Themes and Meanings
The title of this story, “The Bridge of Dreams,” is the same as that of the last chapter of the eleventh century Japanese classic, The Tale of Genji. The bridge is life itself, linking memories of dead loved ones with the living. In this story, a young boy becomes so confused about the identities of his real mother and his father’s second wife that the two women merge into one nurturing figure.
Jun’ichir Tanizaki’s writing has two particular traits: It focuses on the mystery of women and is steeped in the classical literature of Japan. Both are evident in “The Bridge of Dreams.” The theme of the dimly remembered mother and the deliberate attempt of Tadasu’s father to substitute Tsuneko for her suggests a search for an idealized, if erotic, relationship. Tadasu seems less an active agent than a passive observer of his life. This life is determined by women; first his mother, then her substitute, Tsuneko.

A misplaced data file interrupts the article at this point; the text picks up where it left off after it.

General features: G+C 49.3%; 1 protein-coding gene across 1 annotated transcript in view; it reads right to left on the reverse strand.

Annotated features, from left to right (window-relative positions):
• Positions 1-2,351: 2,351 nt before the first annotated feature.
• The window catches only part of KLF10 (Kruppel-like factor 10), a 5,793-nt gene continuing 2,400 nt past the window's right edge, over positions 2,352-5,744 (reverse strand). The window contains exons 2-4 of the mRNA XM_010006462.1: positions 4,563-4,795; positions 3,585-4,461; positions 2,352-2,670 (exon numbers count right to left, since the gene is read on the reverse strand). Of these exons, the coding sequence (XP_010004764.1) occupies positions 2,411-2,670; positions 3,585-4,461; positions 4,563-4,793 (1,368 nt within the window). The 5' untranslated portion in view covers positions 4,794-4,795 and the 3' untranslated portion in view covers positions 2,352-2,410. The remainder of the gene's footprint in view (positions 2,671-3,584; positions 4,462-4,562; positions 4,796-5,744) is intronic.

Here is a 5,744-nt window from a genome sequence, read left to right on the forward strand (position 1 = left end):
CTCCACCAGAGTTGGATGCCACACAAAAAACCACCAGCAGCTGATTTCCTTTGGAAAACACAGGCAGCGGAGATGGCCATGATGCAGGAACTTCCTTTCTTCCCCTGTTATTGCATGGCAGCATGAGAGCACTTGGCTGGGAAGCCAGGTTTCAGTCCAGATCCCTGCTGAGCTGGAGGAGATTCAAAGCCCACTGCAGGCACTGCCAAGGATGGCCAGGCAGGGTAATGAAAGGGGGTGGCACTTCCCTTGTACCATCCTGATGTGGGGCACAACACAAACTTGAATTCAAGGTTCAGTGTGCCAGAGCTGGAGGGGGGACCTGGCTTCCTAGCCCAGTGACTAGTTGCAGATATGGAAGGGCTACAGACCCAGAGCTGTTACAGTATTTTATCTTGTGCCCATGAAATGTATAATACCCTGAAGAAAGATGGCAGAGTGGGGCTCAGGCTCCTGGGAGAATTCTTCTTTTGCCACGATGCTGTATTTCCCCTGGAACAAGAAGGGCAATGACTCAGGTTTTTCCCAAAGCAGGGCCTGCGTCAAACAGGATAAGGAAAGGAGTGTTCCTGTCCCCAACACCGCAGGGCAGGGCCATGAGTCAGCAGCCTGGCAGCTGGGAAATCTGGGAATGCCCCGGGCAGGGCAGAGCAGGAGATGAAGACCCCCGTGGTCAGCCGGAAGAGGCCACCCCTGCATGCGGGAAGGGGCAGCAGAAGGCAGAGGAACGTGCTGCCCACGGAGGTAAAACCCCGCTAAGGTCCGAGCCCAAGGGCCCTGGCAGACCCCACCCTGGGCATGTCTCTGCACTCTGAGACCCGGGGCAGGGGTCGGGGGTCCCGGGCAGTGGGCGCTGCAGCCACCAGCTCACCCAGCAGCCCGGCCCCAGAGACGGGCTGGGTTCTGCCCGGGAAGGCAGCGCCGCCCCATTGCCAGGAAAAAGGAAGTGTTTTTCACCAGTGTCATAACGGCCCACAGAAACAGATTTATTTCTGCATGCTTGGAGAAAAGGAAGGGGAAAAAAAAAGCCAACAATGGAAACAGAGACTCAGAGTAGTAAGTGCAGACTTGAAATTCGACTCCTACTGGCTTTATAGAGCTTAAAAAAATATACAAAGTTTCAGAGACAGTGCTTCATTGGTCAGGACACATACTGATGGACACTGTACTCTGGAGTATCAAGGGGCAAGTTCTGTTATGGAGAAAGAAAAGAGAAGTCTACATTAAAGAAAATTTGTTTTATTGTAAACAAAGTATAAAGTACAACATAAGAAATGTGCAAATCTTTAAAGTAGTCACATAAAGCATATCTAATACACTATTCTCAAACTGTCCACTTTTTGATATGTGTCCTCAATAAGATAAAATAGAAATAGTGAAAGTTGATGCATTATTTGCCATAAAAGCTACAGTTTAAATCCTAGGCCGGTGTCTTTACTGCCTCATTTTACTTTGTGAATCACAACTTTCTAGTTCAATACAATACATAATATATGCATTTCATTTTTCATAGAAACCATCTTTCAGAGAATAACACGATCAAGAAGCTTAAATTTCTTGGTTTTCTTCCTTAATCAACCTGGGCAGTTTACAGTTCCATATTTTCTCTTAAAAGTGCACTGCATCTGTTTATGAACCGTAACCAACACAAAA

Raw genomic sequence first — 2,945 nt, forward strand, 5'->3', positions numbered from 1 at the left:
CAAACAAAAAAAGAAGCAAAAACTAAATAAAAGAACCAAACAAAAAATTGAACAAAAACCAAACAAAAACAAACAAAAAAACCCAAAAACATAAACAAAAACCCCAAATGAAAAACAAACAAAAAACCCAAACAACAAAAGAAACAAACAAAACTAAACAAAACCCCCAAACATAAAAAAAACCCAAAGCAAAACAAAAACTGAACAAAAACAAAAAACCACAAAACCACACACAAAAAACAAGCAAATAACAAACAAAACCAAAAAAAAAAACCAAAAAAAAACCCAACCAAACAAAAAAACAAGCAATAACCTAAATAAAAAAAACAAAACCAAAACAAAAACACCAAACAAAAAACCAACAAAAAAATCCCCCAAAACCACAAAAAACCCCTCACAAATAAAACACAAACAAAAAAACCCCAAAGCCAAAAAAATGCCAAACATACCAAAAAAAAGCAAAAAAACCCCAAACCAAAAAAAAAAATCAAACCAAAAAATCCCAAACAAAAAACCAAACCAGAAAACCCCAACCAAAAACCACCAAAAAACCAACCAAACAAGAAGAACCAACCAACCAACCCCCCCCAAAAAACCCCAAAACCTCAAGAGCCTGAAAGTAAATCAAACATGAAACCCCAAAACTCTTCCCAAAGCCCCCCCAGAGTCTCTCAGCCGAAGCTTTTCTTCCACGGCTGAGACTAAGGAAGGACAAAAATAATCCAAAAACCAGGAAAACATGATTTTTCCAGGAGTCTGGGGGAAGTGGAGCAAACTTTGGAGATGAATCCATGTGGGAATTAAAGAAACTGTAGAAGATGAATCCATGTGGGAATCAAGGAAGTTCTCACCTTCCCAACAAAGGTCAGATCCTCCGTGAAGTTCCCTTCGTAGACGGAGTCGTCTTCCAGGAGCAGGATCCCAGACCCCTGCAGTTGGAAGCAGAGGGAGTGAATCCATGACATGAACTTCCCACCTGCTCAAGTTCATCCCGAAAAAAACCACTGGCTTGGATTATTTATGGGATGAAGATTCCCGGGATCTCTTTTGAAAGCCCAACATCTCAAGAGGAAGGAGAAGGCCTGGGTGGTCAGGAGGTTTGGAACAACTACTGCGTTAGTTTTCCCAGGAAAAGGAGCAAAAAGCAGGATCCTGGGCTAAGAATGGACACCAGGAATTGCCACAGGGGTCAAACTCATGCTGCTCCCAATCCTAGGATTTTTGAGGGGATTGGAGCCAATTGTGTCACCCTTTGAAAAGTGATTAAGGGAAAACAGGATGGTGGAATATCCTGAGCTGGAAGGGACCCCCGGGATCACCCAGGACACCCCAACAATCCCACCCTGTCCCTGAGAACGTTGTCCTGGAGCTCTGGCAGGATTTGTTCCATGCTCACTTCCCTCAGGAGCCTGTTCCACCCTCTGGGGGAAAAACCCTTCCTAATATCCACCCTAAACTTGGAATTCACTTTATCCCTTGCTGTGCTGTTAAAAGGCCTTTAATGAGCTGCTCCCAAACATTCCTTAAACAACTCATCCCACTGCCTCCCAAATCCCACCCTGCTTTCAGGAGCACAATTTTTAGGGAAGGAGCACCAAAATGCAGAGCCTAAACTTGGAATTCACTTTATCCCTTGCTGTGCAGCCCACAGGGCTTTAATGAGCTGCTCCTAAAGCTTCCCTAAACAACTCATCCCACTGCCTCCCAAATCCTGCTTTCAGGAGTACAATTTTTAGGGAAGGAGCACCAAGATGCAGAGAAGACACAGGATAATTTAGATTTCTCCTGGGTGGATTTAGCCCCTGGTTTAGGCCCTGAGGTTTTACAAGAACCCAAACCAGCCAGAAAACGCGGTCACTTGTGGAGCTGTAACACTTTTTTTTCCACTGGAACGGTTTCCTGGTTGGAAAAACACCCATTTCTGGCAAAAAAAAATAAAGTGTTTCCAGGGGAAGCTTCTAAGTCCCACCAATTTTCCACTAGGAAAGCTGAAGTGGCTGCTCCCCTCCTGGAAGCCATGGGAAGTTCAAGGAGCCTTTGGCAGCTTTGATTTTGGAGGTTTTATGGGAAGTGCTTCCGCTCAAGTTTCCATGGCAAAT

There is a dark undercurrent throughout the memoir, as though it were written as a catharsis for the guilt he feels for his relationship with Tsuneko. The late weaning at age four—although in Japan this is not as uncommon as in the West—is followed by his being drawn into a childlike role with his new mother. However, the man-child is aware of the sexuality that has been aroused after Tsuneko bears his brother.
Readers learn that the relatives and neighbors had long suspected an incestuous affair, possibly even with his father’s encouragement, but one cannot tell for sure from evidence in the story. One is left with an uneasy suspicion that perhaps all is not revealed. This suspicion is heightened by Tadasu’s admission: “I do not allow myself the slightest falsehood or distortion. But there are limits even to telling the truth; there is a line one ought not to cross.” Tanizaki thus leaves readers with the unstated, the possibility that there are even darker secrets at which they can only guess.